Here are some more signs that your self-preservation might be in danger or in need of improvement, according to Psychology Today:

  • You freeze when someone confronts you
  • You ignore your instinct to rest
  • You’re burnt out and irritable because you don’t know how to say “No” to extra work
  • You avoid doing chores and running errands
  • You’re often reckless or don’t think before you act
  • You keep toxic people in your life
  • You don’t have solid core beliefs to go by
  • You have poor financial wellness

    5 self-preservation skills

    To improve your self-preservation, you’ll want to focus on improving several skills that help you put yourself first and increase your mental fitness. Building a resilient mindset and prioritizing your health are the first steps to a foundation that protects yourself.

    In situations of acute stress or anxiety, your innate fight-or-flight response helps you stay out of harm’s way. The nervous system activates, putting your body on alert: your heart rate accelerates, and your hair stands on end. This is how you know there’s a stressor in your surroundings you should prepare to confront or avoid it. Your body may tell you to slam the brakes to prevent an accident or back away from a snake you see while hiking.

    But this sympathetic nervous system response won’t suggest eating a healthy meal or ending a relationship that’s full of red flags. These are ways to take care of yourself that you have to choose for yourself to improve your well-being and prevent stress from occurring. And when you learn self-preservation skills, you become better at assessing and prioritizing your needs.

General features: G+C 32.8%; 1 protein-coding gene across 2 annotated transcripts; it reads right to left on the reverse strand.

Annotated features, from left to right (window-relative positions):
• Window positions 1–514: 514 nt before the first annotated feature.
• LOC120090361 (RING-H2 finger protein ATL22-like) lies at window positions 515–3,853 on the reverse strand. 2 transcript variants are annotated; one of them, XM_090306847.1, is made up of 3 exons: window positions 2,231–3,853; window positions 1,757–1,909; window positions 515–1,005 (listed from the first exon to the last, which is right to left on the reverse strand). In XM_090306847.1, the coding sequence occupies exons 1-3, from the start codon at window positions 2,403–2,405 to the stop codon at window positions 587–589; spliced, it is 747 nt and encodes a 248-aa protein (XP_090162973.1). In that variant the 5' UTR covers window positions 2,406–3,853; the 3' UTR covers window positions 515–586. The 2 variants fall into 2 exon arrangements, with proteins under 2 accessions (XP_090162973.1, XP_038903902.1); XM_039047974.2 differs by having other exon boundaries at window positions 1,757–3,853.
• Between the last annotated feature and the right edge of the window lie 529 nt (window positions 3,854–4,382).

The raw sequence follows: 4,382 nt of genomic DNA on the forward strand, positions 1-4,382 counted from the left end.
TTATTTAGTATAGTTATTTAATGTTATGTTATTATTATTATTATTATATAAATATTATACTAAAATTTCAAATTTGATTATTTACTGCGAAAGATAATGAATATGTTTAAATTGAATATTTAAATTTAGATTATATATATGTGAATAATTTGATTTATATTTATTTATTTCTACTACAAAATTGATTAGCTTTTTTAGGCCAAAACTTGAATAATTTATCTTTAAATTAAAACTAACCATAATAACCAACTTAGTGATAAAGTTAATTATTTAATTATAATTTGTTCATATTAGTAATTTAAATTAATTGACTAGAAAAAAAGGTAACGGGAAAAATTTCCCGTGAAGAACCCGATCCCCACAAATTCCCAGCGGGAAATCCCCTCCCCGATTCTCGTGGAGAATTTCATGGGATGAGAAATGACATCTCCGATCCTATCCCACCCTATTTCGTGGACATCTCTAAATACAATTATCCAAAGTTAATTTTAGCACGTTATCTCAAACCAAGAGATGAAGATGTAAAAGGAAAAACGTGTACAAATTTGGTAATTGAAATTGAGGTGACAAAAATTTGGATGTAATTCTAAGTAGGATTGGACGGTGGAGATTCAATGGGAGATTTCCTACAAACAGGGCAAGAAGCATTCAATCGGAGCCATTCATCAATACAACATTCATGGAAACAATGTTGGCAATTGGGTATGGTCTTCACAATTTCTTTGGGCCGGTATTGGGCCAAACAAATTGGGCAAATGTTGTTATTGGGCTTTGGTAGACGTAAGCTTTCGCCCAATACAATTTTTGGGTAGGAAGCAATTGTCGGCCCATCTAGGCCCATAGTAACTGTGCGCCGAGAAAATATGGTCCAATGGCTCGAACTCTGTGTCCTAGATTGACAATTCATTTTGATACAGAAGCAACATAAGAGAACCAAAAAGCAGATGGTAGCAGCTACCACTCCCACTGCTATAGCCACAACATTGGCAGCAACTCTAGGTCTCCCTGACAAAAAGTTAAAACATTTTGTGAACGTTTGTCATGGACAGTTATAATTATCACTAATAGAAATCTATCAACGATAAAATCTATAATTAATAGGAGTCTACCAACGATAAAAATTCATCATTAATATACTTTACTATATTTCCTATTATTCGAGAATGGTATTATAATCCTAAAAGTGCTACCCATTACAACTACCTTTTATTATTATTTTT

Here are some ways to get in touch with your self-preservation instincts:

    1. Get to know yourself

    Learning what makes you unique is the only way to determine your unique inner needs. For example, your colleague may thrive in high-pressure environments and churn out their best work, while these conditions cause you unhealthy stress levels. Recognizing that difference is the first step to preventing burnout and making decisions that benefit you.

    Use Inner Work® — the practice of looking inward to our authentic selves and experiences — to find out what makes you feel uncomfortable or threatened by exploring your mind and body. Journal at the end of the day and write about your experiences and how they made you feel. You might track patterns, like discovering that conversations with a particular friend leave you feeling emotionally exhausted. This can be a sign that you need to protect yourself from those discussions, perhaps by putting a boundary up on how much you and that friend talk.

    You can also learn about your body and mind through meditation. Get into a comfortable position in a quiet place, and try not to pay attention to your thoughts to let your body and mind relax.  To learn more ways to develop self preservation, click here to go to the orignal article.